Tag Archives: hibachi

Scenes from Saturday + Lights! Sequins! Makeup!

Similar to winter piano recital, the spring dance recital day is full of nerves, excitement, energy, sequins, and smiles. I’ve learned to mostly make myself scarce on recital morning. I contribute driving and logistics throughout the year but even after ten years I remain mostly useless with hair and makeup. 

It’s been rewarding to watch both girls both progress throughout this year and also continue to progress year over year. It allowed me the perfect opening to opine on two of my favorite Dad subjects: the power of deliberate practice and how to deal with failure. Queue the girls rolling their eyes but I know some part of them is listening.

To develop mastery in anything you need deliberate practice. You can’t just repeat the same task over and over, you need to break it down and work on the individual parts. And not the easy parts. You need to work on the hard stuff.

Remember, failure is a key part of learning. You shouldn’t try to fail or focus on the failure itself. Instead, you should see it as temporary situation. The biggest question isn’t how or why you failed but how you respond to failure.

Are you going to let a few missing sequins ruin your day or are you going to put on a smile and take the stage? Continue Reading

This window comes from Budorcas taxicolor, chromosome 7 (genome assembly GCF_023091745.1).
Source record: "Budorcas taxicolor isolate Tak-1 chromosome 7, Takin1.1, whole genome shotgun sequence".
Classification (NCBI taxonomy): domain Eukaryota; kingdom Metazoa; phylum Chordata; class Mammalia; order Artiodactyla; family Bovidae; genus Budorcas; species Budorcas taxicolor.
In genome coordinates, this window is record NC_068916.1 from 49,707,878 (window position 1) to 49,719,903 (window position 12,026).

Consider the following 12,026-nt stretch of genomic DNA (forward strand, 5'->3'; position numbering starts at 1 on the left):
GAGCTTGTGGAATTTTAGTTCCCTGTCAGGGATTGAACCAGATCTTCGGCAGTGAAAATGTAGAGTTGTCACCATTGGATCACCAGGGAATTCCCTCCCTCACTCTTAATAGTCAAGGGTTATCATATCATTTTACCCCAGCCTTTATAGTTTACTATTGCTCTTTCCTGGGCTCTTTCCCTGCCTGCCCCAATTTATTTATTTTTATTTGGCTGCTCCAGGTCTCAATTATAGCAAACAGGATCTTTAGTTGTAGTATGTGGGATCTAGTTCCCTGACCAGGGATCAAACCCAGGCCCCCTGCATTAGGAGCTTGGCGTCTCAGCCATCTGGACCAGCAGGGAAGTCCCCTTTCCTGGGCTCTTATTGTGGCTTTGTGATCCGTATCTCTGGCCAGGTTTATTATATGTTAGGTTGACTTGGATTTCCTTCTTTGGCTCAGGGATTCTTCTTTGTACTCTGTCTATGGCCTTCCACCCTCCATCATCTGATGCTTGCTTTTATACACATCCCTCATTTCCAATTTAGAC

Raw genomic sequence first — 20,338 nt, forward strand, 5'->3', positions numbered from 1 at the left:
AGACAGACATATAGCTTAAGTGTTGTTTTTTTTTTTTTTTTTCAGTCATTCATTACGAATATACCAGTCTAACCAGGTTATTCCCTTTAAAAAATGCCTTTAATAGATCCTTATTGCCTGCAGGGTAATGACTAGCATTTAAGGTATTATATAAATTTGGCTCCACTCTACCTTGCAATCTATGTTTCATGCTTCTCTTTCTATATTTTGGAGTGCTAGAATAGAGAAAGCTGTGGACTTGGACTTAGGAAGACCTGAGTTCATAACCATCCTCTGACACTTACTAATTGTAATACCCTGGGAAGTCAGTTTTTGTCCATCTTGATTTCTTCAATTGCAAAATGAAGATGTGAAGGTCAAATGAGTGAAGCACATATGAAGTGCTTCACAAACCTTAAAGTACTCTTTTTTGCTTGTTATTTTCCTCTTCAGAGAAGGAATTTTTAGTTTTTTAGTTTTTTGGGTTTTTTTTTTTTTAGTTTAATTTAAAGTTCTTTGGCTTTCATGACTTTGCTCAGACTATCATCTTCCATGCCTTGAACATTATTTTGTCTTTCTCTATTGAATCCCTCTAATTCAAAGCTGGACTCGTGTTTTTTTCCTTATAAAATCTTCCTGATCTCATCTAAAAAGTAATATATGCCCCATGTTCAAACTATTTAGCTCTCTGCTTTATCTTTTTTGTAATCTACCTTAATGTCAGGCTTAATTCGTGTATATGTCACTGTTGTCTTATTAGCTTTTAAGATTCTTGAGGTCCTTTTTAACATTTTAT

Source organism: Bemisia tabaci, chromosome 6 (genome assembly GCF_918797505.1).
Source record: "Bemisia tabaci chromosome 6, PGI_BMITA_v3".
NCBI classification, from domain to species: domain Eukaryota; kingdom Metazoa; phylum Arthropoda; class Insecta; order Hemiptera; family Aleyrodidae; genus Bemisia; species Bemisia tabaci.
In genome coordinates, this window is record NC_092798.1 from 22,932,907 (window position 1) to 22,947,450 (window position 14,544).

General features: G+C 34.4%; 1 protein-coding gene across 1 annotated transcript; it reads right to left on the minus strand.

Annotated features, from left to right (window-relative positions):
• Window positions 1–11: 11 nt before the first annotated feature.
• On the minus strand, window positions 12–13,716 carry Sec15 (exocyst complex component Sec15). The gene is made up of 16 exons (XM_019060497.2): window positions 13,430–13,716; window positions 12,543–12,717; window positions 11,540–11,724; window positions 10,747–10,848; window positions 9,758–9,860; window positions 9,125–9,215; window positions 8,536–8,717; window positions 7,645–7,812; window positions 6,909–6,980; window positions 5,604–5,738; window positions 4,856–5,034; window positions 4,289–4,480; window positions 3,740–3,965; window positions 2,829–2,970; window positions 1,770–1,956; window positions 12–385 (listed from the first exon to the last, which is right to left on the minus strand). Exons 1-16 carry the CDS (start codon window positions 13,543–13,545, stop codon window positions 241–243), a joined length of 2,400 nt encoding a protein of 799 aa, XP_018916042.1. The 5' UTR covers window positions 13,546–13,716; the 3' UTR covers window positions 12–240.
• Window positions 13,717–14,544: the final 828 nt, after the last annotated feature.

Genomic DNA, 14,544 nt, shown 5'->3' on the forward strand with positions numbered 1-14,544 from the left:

Scenes from Saturday + Test Day

I spent the first seven years of my post-collegiate time in a job I really didn’t enjoy. And I knew it within days of starting. The fact that it took me almost a decade to pluck up the courage to leave probably tells you a lot about my personality. I do not like to make waves and I will suffer silently for long periods of time. 

Cecilia is knee-deep in learning fractions  and we’ve had the usual ups and downs. I’m trying to get her to understand the importance of asking questions. Sitting silently and suffering if you don’t know something is a huge waste of time. If you’re not asking questions, you’re probably not challenging yourself. Or, if you have all the answers, you are likely quite satisfied with yourself in your comfort zone. Neither is good.

Asking questions is a key part of learning a new skill and moving forward. I do not want them to be like me, too scared, shy or proud to ask for help and then suddenly look back at a huge swath of seven years of wasted time. Continue Reading